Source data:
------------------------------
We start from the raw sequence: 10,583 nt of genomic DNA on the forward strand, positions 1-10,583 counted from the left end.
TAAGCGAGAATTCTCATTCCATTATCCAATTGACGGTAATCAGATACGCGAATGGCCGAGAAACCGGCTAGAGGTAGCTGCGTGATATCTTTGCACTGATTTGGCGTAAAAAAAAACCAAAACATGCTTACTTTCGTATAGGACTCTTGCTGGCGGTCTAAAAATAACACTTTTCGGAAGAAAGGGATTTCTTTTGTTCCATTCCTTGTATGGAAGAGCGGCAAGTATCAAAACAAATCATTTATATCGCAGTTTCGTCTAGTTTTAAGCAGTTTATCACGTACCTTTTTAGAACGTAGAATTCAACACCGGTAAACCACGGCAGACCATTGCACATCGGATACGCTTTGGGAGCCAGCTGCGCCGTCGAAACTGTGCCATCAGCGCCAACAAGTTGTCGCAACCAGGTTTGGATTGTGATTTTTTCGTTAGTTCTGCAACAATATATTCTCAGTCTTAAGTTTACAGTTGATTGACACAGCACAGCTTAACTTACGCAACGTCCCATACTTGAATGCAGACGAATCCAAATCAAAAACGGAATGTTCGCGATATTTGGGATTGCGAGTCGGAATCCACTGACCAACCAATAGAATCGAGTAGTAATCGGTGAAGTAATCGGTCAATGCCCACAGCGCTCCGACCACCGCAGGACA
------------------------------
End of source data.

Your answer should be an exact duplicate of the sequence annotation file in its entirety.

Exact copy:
We start from the raw sequence: 10,583 nt of genomic DNA on the forward strand, positions 1-10,583 counted from the left end.
TAAGCGAGAATTCTCATTCCATTATCCAATTGACGGTAATCAGATACGCGAATGGCCGAGAAACCGGCTAGAGGTAGCTGCGTGATATCTTTGCACTGATTTGGCGTAAAAAAAAACCAAAACATGCTTACTTTCGTATAGGACTCTTGCTGGCGGTCTAAAAATAACACTTTTCGGAAGAAAGGGATTTCTTTTGTTCCATTCCTTGTATGGAAGAGCGGCAAGTATCAAAACAAATCATTTATATCGCAGTTTCGTCTAGTTTTAAGCAGTTTATCACGTACCTTTTTAGAACGTAGAATTCAACACCGGTAAACCACGGCAGACCATTGCACATCGGATACGCTTTGGGAGCCAGCTGCGCCGTCGAAACTGTGCCATCAGCGCCAACAAGTTGTCGCAACCAGGTTTGGATTGTGATTTTTTCGTTAGTTCTGCAACAATATATTCTCAGTCTTAAGTTTACAGTTGATTGACACAGCACAGCTTAACTTACGCAACGTCCCATACTTGAATGCAGACGAATCCAAATCAAAAACGGAATGTTCGCGATATTTGGGATTGCGAGTCGGAATCCACTGACCAACCAATAGAATCGAGTAGTAATCGGTGAAGTAATCGGTCAATGCCCACAGCGCTCCGACCACCGCAGGACA